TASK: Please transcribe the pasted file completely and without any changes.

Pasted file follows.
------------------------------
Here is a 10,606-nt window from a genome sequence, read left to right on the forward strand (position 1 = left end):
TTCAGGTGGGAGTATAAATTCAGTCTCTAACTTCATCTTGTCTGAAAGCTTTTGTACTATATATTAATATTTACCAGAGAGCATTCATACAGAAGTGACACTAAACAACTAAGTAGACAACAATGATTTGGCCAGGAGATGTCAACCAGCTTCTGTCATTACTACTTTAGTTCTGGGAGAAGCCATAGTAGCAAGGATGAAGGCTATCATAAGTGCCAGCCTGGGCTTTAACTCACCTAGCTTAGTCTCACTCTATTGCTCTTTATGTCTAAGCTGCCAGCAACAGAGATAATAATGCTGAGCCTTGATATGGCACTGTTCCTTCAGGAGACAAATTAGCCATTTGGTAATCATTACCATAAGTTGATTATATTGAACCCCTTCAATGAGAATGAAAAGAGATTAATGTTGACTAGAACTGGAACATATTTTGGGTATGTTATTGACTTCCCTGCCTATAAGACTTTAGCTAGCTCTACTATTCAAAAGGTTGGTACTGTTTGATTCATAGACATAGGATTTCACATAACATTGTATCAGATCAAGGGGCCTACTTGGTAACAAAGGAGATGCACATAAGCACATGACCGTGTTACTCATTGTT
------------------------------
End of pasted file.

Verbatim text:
Here is a 10,606-nt window from a genome sequence, read left to right on the forward strand (position 1 = left end):
TTCAGGTGGGAGTATAAATTCAGTCTCTAACTTCATCTTGTCTGAAAGCTTTTGTACTATATATTAATATTTACCAGAGAGCATTCATACAGAAGTGACACTAAACAACTAAGTAGACAACAATGATTTGGCCAGGAGATGTCAACCAGCTTCTGTCATTACTACTTTAGTTCTGGGAGAAGCCATAGTAGCAAGGATGAAGGCTATCATAAGTGCCAGCCTGGGCTTTAACTCACCTAGCTTAGTCTCACTCTATTGCTCTTTATGTCTAAGCTGCCAGCAACAGAGATAATAATGCTGAGCCTTGATATGGCACTGTTCCTTCAGGAGACAAATTAGCCATTTGGTAATCATTACCATAAGTTGATTATATTGAACCCCTTCAATGAGAATGAAAAGAGATTAATGTTGACTAGAACTGGAACATATTTTGGGTATGTTATTGACTTCCCTGCCTATAAGACTTTAGCTAGCTCTACTATTCAAAAGGTTGGTACTGTTTGATTCATAGACATAGGATTTCACATAACATTGTATCAGATCAAGGGGCCTACTTGGTAACAAAGGAGATGCACATAAGCACATGACCGTGTTACTCATTGTT